I miss writing.
I believe a small kind of joy erupts every time you express yourself in a creative act–from coloring a picture as a four year old to choosing an outfit as an eight year old. These acts of creativity reveal to ourselves more fully who we are–and to others, too. That’s the vulnerable part. When my children come to show me their pictures/Lego creations/ written work, I know they are really showing me a vulnerable part of themselves and I try to react accordingly.
So, writing is this kind of creative act, but to the nth degree. I look back on the posts I wrote last summer and I am amazed at my own freedom. Writing is incredibly, embarrassingly presumptuous. There is no getting away from that fact, so I won’t attempt it. In the safety of my life at home, words came freely, went out freely. But I stepped out of that little nest this last year. I had no time for words. Up early every morning, drive, teach, work, manage, drive home, hold, cuddle, cook, tuck, bed, exhaustion. Repeat.
Writing is reflection and there was little time for that. Life transforms us, but into what? My faith looked differently before, and I don’t recognize it right now. I don’t know. I don’t know if that not recognizing is like a maturing, as though it grew into some kind of awkward adolescent whilst I was so busy all year, or if it atrophied like an injured calf muscle from disuse. I don’t know yet. I’ve always found my way through to seeing what God is doing through writing, but I didn’t write, not even in a journal, and so I do not know. I trust I will see in time.
Sometimes I catch myself in an ugly moment–a word spoken unkindly, a bad joke, impatience, bitterness, jealousy, and I wonder if my faith did atrophy this year–starved by the lack of time spent in solitary Bible study during naptimes. Other times, I think of fields that lie fallow, but always the harvest will return, the Spirit will coax, raise up anew. I try not to overreact with fear. That is better left in younger years.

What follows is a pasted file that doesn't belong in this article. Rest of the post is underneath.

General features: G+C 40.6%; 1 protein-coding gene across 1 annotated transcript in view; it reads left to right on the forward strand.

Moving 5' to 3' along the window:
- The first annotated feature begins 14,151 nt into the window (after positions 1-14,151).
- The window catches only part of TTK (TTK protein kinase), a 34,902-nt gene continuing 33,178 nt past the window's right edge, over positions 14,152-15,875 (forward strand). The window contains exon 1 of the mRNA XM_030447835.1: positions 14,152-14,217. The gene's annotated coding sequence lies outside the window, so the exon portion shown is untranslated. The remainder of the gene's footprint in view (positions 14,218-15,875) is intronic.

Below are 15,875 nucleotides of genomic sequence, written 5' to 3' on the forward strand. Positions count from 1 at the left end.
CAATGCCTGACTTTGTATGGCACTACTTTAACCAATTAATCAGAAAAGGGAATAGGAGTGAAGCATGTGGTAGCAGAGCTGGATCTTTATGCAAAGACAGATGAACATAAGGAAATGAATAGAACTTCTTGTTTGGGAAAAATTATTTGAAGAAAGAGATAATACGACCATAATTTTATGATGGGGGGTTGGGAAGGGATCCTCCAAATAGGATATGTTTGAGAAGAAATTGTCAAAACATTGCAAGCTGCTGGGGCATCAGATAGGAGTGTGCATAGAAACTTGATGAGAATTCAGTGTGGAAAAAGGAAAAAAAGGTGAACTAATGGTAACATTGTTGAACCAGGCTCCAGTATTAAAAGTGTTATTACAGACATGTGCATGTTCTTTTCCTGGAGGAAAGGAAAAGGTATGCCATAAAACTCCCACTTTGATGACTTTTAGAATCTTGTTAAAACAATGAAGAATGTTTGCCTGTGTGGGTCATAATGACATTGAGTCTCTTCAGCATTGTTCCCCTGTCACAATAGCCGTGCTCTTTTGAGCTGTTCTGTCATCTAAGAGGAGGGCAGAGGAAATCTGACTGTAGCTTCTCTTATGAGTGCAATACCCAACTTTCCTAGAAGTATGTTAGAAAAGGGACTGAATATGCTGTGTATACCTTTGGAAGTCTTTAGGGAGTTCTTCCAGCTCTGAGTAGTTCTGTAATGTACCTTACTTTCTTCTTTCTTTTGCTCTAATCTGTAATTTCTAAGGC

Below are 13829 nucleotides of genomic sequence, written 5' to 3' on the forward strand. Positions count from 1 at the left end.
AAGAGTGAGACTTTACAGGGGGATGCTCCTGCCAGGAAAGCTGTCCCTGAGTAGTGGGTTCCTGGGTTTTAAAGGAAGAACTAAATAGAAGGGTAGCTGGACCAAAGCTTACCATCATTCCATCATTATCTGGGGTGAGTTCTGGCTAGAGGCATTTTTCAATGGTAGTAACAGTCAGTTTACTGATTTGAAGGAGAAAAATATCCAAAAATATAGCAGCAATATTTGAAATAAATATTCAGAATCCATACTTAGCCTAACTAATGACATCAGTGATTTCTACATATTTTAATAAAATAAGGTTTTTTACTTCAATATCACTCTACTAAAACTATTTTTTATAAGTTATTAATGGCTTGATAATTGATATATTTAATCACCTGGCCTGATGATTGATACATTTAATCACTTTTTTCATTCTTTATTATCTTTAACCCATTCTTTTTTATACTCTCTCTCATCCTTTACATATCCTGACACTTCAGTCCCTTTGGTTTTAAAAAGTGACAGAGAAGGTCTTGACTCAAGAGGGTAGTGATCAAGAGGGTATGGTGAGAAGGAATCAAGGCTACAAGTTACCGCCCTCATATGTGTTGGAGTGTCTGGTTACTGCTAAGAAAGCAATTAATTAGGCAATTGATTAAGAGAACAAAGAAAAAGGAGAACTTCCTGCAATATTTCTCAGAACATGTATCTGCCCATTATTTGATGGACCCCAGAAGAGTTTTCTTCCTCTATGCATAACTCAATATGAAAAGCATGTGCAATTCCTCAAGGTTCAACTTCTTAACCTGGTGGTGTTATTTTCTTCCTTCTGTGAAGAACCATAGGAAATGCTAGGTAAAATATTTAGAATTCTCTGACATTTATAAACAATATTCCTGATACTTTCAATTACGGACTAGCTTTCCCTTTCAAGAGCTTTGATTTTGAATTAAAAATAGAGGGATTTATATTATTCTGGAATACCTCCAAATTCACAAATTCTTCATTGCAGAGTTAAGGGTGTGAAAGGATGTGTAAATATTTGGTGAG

I am going to Nicaragua again. I confess that I wanted to back out–several times. Because I was tired and exhausted from school and family during the year and I couldn’t imagine having anything to offer at the end of June. I couldn’t imagine flying countless miles away from my children whom I missed terribly. But I didn’t back out. Because I had given my word. Because Tim kept relentlessly preaching the horrible importance of missions from Revelation Sunday after Sunday. Because I knew summer would bring me back to myself and I’d spend every waking moment with the children and soothe the mom-guilt monster, and because I wanted them to know why I go. Because I want to be soul-beautiful, and I believe in serving the least of these–in Nicaragua, Springfield, Marionville, wherever. That makes it sound so glamorous and it is so, so not glamorous. But finally, I wanted to go because I know of no better way to revive a tired spirit than to go on mission. A sour sponge needs a good squeeze to be emptied of all the old rot and be used vigorously and squeezed out again until fresh and clean. I need that.
In the cold middle of winter, a team member and I traveled into Springfield to get some updates on the ministry. And our Nicaragua coordinator was there and she didn’t recognize us right away. She explained that we look so different here in the US, with our makeup and our work clothes and our hair all coiffed (ok, she didn’t say coiffed, but she did say the other stuff). In Nicaragua, we don’t fuss with our appearance. We work, we sweat, we smell. We cultivate the invisible beauty that is found only in selfless service. It’s not a pretty process. All the most sacred processes in this work are not pretty in progress. Birth, adolescence, book-writing, law-making, art, sex.
Summer is sacred, too. Vacation and family and friends and Nicaragua too. Sacred, messy processes that I love and embrace.
Enjoy summer, my friends. I know I will.